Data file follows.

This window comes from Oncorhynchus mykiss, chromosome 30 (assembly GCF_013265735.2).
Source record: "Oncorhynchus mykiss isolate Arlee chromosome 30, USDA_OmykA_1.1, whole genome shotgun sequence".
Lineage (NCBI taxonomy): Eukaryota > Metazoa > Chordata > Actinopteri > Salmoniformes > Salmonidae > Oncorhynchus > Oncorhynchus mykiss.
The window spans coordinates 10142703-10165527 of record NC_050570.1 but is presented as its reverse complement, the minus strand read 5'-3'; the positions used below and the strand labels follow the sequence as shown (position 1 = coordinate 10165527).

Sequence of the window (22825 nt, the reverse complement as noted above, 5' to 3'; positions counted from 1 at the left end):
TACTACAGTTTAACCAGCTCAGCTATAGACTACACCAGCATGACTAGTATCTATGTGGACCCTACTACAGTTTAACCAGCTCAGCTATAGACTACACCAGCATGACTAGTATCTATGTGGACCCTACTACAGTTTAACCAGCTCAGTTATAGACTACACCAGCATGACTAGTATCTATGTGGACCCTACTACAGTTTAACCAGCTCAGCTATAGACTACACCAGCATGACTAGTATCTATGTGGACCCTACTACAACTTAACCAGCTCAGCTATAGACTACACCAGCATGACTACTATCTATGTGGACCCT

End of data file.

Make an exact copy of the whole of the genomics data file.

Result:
This window comes from Oncorhynchus mykiss, chromosome 30 (assembly GCF_013265735.2).
Source record: "Oncorhynchus mykiss isolate Arlee chromosome 30, USDA_OmykA_1.1, whole genome shotgun sequence".
Lineage (NCBI taxonomy): Eukaryota > Metazoa > Chordata > Actinopteri > Salmoniformes > Salmonidae > Oncorhynchus > Oncorhynchus mykiss.
The window spans coordinates 10142703-10165527 of record NC_050570.1 but is presented as its reverse complement, the minus strand read 5'-3'; the positions used below and the strand labels follow the sequence as shown (position 1 = coordinate 10165527).

Sequence of the window (22825 nt, the reverse complement as noted above, 5' to 3'; positions counted from 1 at the left end):
TACTACAGTTTAACCAGCTCAGCTATAGACTACACCAGCATGACTAGTATCTATGTGGACCCTACTACAGTTTAACCAGCTCAGCTATAGACTACACCAGCATGACTAGTATCTATGTGGACCCTACTACAGTTTAACCAGCTCAGTTATAGACTACACCAGCATGACTAGTATCTATGTGGACCCTACTACAGTTTAACCAGCTCAGCTATAGACTACACCAGCATGACTAGTATCTATGTGGACCCTACTACAACTTAACCAGCTCAGCTATAGACTACACCAGCATGACTACTATCTATGTGGACCCT